Bloomberg Law
Aug. 2, 2021, 10:05 PM

New NLRB Top Lawyer Moves to Safeguard Agency’s Biden-Era Work

Robert Iafolla
Robert Iafolla

The National Labor Relations Board’s new general counsel has tried to defuse a legal challenge related to the firing of the agency’s Trump-era top lawyer, in her first of what will likely be many ratifications of her immediate predecessor’s work.

General Counsel Jennifer Abruzzo last week filed a notice approving former Acting General Counsel Peter Sung Ohr’s actions in an unfair labor practice case against business software firm Exela Enterprise Solutions Inc.

Exela argued that President Joe Biden lacked the legal authority to sack then-General Counsel Peter Robb in January, roughly 10 months before Robb’s term was set to expire, rendering Ohr’s appointment invalid. Other employers have raised the same arguments when defending against allegations that they violated federal labor law.

Abruzzo said in her one-page memo ratifying Ohr’s actions that the February complaint issued against Exela and the prosecution of the case “were and are a proper exercise of the General Counsel’s broad and unreviewable discretion” under the National Labor Relations Act. She said she made the decision after reviewing the case and consulting with her staff.

A similar ratification strategy helped protect more than two years’ worth of the agency’s work that was put at risk by Lafe Solomon serving as the acting general counsel while he was also the nominee for general counsel from 2011 to 2013, which the U.S. Supreme Court ruled was illegal in 2017.

Solomon’s actions were ratified by then-General Counsel Richard Griffin after Griffin’s confirmation in 2013.

Case in Court

Exela’s case is being briefed at the U.S. Court of Appeals for the Fifth Circuit, which could give that court the first crack at weighing in on the lawfulness of Robb’s ouster and the validity of Abruzzo’s ratification.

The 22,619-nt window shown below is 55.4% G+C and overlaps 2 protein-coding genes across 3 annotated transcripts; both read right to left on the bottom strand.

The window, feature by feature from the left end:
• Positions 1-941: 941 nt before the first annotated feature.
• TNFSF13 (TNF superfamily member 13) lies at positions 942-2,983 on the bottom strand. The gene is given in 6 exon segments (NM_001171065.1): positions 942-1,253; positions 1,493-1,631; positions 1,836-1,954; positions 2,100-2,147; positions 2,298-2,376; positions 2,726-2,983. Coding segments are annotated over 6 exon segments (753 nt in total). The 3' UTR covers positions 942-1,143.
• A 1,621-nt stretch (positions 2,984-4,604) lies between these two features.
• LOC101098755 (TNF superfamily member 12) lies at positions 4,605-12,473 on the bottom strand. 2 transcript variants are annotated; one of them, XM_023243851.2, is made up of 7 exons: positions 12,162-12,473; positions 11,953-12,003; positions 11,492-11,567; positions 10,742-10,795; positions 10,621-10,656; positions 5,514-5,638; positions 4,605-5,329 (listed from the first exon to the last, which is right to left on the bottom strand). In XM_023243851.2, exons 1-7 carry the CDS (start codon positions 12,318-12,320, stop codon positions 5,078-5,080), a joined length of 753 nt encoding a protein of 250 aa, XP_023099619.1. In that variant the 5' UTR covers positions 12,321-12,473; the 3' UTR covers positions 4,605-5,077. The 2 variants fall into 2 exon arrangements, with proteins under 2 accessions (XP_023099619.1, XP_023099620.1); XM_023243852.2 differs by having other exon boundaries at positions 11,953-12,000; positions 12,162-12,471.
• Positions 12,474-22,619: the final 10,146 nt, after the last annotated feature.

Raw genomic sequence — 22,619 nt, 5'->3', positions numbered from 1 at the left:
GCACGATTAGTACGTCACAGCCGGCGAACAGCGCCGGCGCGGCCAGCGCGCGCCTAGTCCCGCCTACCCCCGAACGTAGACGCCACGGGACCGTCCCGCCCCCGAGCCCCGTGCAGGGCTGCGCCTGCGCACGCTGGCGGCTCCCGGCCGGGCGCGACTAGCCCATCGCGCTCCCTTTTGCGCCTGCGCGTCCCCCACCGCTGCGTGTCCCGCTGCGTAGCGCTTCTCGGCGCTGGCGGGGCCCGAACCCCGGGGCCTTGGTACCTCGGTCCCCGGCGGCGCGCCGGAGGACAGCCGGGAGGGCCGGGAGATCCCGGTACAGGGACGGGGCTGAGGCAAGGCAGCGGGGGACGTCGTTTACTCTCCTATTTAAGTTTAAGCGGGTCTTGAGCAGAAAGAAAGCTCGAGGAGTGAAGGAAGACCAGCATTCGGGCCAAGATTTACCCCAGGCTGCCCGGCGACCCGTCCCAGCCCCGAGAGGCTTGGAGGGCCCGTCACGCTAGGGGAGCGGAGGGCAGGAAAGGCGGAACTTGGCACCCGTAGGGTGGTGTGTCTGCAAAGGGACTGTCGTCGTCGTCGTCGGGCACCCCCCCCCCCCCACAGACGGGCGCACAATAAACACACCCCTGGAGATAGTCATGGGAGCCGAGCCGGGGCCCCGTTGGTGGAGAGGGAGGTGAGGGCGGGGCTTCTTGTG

In an unconnected case, a New Jersey federal judge said last month that presidents have the power to remove NLRB general counsels without cause, in a decision granting the agency an injunction against an employer. But the judge didn’t specifically rule on Biden’s termination of Robb.

The issue of Robb’s firing arises in Exela’s opposition to the United Steelworkers representing workers at the company’s facility in New Brunswick, N.J. A majority of the workers voted for the union in a 2019 election.

The NLRB ruled in May that Exela violated federal labor law by refusing to bargain with the union. The board declined to rule on the company’s Robb-firing challenge, citing its earlier decision that punted that issue to the courts.

The U.S. Justice Department has joined the case at the Fifth Circuit to argue Biden had the authority to fire Robb.

NLRB spokesman Nelson Carrasco declined to comment.

Exela’s attorney, Daniel Schudroff of Jackson Lewis P.C., didn’t immediately respond to telephone and email requests for comment. United Steelworkers Associate General Counsel Katherine Shaw didn’t immediately respond to a telephone request for comment.

The case is Exela Enterprise Solutions, Inc., N.L.R.B., Case 22-CA-272676, notice of ratification 7/28/21.

To contact the reporter on this story: Robert Iafolla in Washington at

To contact the editors responsible for this story: Jay-Anne B. Casuga at; John Lauinger at